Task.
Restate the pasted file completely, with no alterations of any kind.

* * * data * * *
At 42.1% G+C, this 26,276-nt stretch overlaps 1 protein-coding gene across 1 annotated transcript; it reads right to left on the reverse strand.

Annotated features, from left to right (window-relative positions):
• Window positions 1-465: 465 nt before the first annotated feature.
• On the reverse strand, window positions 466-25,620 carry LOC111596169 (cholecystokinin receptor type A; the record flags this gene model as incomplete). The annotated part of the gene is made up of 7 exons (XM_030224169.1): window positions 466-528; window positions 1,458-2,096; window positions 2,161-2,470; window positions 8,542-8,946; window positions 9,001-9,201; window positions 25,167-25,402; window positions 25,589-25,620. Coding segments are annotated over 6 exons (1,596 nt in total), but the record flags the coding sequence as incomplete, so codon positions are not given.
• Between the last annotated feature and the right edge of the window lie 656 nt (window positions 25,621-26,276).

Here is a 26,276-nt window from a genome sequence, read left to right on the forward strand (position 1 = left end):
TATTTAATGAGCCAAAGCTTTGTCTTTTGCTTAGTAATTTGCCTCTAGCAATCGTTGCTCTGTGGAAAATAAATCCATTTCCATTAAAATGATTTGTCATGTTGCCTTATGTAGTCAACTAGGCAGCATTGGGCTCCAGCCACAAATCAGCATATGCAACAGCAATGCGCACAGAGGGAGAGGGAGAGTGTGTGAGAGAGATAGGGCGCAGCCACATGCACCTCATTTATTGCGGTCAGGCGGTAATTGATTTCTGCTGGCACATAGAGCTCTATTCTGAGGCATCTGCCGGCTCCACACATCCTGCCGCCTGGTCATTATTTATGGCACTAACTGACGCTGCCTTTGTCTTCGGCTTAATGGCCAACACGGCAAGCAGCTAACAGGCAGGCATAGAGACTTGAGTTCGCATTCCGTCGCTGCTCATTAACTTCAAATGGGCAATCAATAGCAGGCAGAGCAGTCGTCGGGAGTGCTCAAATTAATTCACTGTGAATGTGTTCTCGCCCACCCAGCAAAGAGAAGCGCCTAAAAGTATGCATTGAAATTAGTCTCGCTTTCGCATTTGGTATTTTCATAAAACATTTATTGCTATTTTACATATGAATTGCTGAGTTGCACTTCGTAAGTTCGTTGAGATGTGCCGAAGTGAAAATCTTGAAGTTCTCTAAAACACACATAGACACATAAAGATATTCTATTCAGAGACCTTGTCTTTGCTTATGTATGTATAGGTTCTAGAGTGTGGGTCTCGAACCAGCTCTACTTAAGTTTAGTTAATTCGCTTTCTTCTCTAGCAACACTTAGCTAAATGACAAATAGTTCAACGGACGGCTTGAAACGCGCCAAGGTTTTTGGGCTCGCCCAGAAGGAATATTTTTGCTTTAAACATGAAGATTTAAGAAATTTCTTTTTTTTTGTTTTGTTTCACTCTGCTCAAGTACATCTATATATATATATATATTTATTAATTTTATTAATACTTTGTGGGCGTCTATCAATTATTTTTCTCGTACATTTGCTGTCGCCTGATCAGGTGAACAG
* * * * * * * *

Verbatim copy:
At 42.1% G+C, this 26,276-nt stretch overlaps 1 protein-coding gene across 1 annotated transcript; it reads right to left on the reverse strand.

Annotated features, from left to right (window-relative positions):
• Window positions 1-465: 465 nt before the first annotated feature.
• On the reverse strand, window positions 466-25,620 carry LOC111596169 (cholecystokinin receptor type A; the record flags this gene model as incomplete). The annotated part of the gene is made up of 7 exons (XM_030224169.1): window positions 466-528; window positions 1,458-2,096; window positions 2,161-2,470; window positions 8,542-8,946; window positions 9,001-9,201; window positions 25,167-25,402; window positions 25,589-25,620. Coding segments are annotated over 6 exons (1,596 nt in total), but the record flags the coding sequence as incomplete, so codon positions are not given.
• Between the last annotated feature and the right edge of the window lie 656 nt (window positions 25,621-26,276).

Here is a 26,276-nt window from a genome sequence, read left to right on the forward strand (position 1 = left end):
TATTTAATGAGCCAAAGCTTTGTCTTTTGCTTAGTAATTTGCCTCTAGCAATCGTTGCTCTGTGGAAAATAAATCCATTTCCATTAAAATGATTTGTCATGTTGCCTTATGTAGTCAACTAGGCAGCATTGGGCTCCAGCCACAAATCAGCATATGCAACAGCAATGCGCACAGAGGGAGAGGGAGAGTGTGTGAGAGAGATAGGGCGCAGCCACATGCACCTCATTTATTGCGGTCAGGCGGTAATTGATTTCTGCTGGCACATAGAGCTCTATTCTGAGGCATCTGCCGGCTCCACACATCCTGCCGCCTGGTCATTATTTATGGCACTAACTGACGCTGCCTTTGTCTTCGGCTTAATGGCCAACACGGCAAGCAGCTAACAGGCAGGCATAGAGACTTGAGTTCGCATTCCGTCGCTGCTCATTAACTTCAAATGGGCAATCAATAGCAGGCAGAGCAGTCGTCGGGAGTGCTCAAATTAATTCACTGTGAATGTGTTCTCGCCCACCCAGCAAAGAGAAGCGCCTAAAAGTATGCATTGAAATTAGTCTCGCTTTCGCATTTGGTATTTTCATAAAACATTTATTGCTATTTTACATATGAATTGCTGAGTTGCACTTCGTAAGTTCGTTGAGATGTGCCGAAGTGAAAATCTTGAAGTTCTCTAAAACACACATAGACACATAAAGATATTCTATTCAGAGACCTTGTCTTTGCTTATGTATGTATAGGTTCTAGAGTGTGGGTCTCGAACCAGCTCTACTTAAGTTTAGTTAATTCGCTTTCTTCTCTAGCAACACTTAGCTAAATGACAAATAGTTCAACGGACGGCTTGAAACGCGCCAAGGTTTTTGGGCTCGCCCAGAAGGAATATTTTTGCTTTAAACATGAAGATTTAAGAAATTTCTTTTTTTTTGTTTTGTTTCACTCTGCTCAAGTACATCTATATATATATATATATTTATTAATTTTATTAATACTTTGTGGGCGTCTATCAATTATTTTTCTCGTACATTTGCTGTCGCCTGATCAGGTGAACAG